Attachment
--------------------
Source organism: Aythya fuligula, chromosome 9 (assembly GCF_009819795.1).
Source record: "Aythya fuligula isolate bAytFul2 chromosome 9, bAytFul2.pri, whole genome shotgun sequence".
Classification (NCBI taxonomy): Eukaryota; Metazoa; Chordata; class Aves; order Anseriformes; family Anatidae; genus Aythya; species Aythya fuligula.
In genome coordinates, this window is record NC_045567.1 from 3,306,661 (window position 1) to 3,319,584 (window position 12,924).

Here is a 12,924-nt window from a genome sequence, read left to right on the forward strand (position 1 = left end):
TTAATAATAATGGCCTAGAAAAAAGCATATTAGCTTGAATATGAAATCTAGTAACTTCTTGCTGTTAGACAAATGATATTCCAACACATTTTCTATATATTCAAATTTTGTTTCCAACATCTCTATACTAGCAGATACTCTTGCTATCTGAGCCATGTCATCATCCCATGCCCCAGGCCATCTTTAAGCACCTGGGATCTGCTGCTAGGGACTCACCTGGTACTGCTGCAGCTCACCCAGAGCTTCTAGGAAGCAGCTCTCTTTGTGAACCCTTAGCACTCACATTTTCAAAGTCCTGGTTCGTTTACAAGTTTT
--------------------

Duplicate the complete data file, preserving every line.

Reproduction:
Source organism: Aythya fuligula, chromosome 9 (assembly GCF_009819795.1).
Source record: "Aythya fuligula isolate bAytFul2 chromosome 9, bAytFul2.pri, whole genome shotgun sequence".
Classification (NCBI taxonomy): Eukaryota; Metazoa; Chordata; class Aves; order Anseriformes; family Anatidae; genus Aythya; species Aythya fuligula.
In genome coordinates, this window is record NC_045567.1 from 3,306,661 (window position 1) to 3,319,584 (window position 12,924).

Here is a 12,924-nt window from a genome sequence, read left to right on the forward strand (position 1 = left end):
TTAATAATAATGGCCTAGAAAAAAGCATATTAGCTTGAATATGAAATCTAGTAACTTCTTGCTGTTAGACAAATGATATTCCAACACATTTTCTATATATTCAAATTTTGTTTCCAACATCTCTATACTAGCAGATACTCTTGCTATCTGAGCCATGTCATCATCCCATGCCCCAGGCCATCTTTAAGCACCTGGGATCTGCTGCTAGGGACTCACCTGGTACTGCTGCAGCTCACCCAGAGCTTCTAGGAAGCAGCTCTCTTTGTGAACCCTTAGCACTCACATTTTCAAAGTCCTGGTTCGTTTACAAGTTTT